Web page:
SIgurd was introduced to phycoerythrins back when he was a student studying for his PhD at Berkeley in California, in Alexander Glazer’s research group. Alexander was originally interested in dyes, which lead him to research the brightly coloured phycoerythrin proteins. He got Sigurd to sequence the genes for several phycoerythrins – and Sigurd put together the longest length of DNA sequence at the time (outside of bacteriophages): 14.9 thousand base pairs! (The human genome is about 3 billion base pairs long, and can now be sequenced in a day.) Incidentally, a fellow called George Petersen held the overall record at the time with a bacteriophage chromosome – George was the Professor of Biochemistry at Otago for many decades.
Sigurd’s experience with phycoerythrin genes sequences left him eager to explore what genes encode – proteins and their 3D-structures and how they work. He’s since explored lots of different types of proteins over the years, but his interest in phycoerythrins still thrives.
His research group, plus enthusiastic friends, occasionally brave the weather to collect seaweed from the picturesque shores of the Otago Harbour. They focus on a type of red seaweed called Griffithsia, named in honour of Amelia Griffiths, a Victorian beachcomber and phycologist (someone who studies algae), who collected algae specimens in Britain.
When they get back to the lab, researchers from Sigurd’s group take the Griffithsia seaweed samples and grind them up, bursting open the seaweed cells and releasing molecules like proteins into a kind of seaweed soup. They then sort out the proteins according to size, so they can separate out the phycoerythrins. It’s super easy to figure out which are the phycoerythrins, of course; you just need to look for that brilliant colour.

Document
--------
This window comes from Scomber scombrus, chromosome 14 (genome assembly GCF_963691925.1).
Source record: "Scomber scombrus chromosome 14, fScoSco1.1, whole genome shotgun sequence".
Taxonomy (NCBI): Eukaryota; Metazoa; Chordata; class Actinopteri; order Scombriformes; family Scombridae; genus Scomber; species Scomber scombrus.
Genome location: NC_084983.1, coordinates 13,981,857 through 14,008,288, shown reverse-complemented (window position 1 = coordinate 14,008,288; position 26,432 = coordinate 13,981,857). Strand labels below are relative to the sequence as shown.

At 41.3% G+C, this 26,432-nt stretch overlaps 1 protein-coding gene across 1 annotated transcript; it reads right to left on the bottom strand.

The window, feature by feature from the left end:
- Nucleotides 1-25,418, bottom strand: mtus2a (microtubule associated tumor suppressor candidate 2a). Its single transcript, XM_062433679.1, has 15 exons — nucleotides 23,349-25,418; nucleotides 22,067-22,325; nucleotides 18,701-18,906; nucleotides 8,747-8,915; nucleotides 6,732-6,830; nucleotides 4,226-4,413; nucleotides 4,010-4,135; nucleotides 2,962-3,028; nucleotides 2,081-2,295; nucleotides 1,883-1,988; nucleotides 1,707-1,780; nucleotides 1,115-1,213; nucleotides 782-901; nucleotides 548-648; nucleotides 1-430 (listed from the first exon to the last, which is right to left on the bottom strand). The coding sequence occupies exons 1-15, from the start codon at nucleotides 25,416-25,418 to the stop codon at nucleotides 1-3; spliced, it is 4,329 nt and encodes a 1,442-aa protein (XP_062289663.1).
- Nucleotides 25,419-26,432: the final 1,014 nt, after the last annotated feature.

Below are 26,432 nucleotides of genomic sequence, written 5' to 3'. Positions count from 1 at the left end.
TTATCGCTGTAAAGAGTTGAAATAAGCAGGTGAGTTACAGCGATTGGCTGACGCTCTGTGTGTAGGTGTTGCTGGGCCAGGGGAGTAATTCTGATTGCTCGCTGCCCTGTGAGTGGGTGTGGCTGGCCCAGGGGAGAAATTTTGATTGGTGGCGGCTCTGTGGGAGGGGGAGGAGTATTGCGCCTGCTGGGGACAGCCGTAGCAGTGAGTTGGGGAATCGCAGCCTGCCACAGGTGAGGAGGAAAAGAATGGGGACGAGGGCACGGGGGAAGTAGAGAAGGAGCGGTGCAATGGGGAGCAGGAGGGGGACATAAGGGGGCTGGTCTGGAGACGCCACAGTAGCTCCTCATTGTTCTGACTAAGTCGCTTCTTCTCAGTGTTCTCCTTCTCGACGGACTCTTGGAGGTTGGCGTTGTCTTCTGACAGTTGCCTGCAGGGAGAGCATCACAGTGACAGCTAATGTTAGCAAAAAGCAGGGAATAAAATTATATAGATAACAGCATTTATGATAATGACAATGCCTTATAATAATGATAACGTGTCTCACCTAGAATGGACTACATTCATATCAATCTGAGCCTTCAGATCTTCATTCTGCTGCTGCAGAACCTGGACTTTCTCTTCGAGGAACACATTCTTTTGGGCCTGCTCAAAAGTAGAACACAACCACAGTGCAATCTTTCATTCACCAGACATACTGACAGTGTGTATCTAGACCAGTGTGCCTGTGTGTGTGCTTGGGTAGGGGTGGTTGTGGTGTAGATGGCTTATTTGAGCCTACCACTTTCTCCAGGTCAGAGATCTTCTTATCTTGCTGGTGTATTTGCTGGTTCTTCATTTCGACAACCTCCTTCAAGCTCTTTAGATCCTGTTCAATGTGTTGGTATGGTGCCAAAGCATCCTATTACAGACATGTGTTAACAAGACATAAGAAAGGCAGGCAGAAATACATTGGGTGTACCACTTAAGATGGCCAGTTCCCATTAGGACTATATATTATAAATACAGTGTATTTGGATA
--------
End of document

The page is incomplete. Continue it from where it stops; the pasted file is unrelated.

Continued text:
Using this source of phycoerythrin proteins, Sigurd and his research team investigate scientific questions about phycoerythrins. What are the differences between different phycoerythrins? How do their different shapes allow them to harvest light under different conditions?
Phycoerythrins are also useful as tools in biomedical research labs. Their bright, day-glo colour and ability to fluoresce make them easy to find and follow. You can label a part of a cell with phycoerythrin so you can see that part under a microscope, or label a particular type of cell if you need to sort out different types of cells from one another.
Besides being interested in understanding how phycoerythrins work, Sigurd uses phycoerythrin to help him teach biochemistry students about proteins. It’s a nice example of how the shape of a protein influences how it works.
We have been working on making 3D models of phycoerythrin, using a 3D printer, to help students to understand the protein better. It’s one thing to have the protein shape described to you, or pictures of it displayed on a screen, but having the protein rest in your hands, being able to turn it over and explore every bump and hole, gives you an understanding that you can’t get any other way.
I’m glad that I came across Malcolm with his red phycoerythrin sample in the corridor. Phycoerythrin has so much to offer beyond being an eye-catching colour – and is another really cool bit of research happening right here at Otago Biochemistry.